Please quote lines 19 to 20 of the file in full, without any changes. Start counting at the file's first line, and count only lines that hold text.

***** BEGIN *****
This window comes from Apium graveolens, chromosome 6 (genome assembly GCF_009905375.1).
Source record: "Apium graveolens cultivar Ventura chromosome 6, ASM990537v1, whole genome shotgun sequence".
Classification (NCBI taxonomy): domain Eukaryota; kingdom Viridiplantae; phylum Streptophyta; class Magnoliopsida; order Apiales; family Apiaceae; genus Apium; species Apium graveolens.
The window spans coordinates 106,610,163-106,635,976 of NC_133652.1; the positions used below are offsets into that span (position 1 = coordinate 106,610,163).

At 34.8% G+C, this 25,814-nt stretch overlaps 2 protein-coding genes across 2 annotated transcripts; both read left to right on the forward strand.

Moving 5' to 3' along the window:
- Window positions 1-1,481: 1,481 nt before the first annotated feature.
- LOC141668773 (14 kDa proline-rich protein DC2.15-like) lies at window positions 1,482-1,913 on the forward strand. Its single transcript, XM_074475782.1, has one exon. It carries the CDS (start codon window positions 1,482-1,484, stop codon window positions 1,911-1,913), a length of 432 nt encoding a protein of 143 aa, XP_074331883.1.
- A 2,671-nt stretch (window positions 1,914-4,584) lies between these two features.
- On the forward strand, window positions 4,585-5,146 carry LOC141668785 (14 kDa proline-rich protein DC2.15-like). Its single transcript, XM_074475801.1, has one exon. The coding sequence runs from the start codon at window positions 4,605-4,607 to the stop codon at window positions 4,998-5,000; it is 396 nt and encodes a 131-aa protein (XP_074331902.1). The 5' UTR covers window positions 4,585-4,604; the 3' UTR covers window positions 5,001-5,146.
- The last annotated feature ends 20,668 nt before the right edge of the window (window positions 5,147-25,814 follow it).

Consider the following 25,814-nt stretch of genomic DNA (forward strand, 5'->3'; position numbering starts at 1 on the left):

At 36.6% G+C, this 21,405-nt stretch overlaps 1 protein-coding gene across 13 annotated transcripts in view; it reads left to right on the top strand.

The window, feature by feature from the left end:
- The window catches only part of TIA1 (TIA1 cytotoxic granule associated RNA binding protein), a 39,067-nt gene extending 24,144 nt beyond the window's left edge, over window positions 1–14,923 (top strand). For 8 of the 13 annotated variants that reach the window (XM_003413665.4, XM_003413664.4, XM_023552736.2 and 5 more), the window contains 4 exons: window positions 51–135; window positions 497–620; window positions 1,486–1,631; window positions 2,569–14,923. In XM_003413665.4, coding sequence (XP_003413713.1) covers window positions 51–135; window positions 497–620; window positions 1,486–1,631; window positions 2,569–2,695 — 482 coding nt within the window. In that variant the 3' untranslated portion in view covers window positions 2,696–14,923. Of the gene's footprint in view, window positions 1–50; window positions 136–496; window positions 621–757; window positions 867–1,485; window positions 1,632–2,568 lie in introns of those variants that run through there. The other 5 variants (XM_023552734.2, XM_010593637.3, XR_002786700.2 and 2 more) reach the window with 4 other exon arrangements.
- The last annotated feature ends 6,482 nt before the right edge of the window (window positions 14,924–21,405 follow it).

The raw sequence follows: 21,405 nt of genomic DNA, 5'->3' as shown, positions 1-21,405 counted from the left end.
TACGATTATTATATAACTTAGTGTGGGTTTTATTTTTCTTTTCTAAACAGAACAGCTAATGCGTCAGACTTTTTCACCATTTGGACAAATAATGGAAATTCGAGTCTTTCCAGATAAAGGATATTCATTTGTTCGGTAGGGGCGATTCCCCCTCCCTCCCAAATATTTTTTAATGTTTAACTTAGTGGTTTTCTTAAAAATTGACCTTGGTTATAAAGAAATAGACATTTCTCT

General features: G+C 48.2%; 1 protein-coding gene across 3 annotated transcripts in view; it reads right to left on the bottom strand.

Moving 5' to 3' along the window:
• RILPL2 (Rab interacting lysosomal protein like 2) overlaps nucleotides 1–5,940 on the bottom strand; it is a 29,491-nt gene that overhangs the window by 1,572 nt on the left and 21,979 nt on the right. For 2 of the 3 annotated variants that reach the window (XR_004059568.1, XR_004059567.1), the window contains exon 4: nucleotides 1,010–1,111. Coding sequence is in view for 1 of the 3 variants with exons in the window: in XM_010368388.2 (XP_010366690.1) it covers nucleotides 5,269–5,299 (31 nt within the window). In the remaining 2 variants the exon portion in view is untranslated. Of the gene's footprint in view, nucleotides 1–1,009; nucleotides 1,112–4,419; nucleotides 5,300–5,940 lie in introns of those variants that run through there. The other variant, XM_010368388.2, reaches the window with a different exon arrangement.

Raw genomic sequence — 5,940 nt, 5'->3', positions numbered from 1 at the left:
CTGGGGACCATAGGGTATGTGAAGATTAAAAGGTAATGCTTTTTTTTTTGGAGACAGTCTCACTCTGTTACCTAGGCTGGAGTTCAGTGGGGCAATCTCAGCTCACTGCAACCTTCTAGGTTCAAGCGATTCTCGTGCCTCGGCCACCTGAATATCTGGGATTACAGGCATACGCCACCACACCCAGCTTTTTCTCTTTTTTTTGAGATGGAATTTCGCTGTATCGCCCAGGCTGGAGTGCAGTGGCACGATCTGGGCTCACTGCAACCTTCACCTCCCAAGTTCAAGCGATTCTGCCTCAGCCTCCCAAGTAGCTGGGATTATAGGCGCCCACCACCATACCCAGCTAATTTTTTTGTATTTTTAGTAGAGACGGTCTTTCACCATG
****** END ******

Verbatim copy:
General features: G+C 48.2%; 1 protein-coding gene across 3 annotated transcripts in view; it reads right to left on the bottom strand.

Moving 5' to 3' along the window: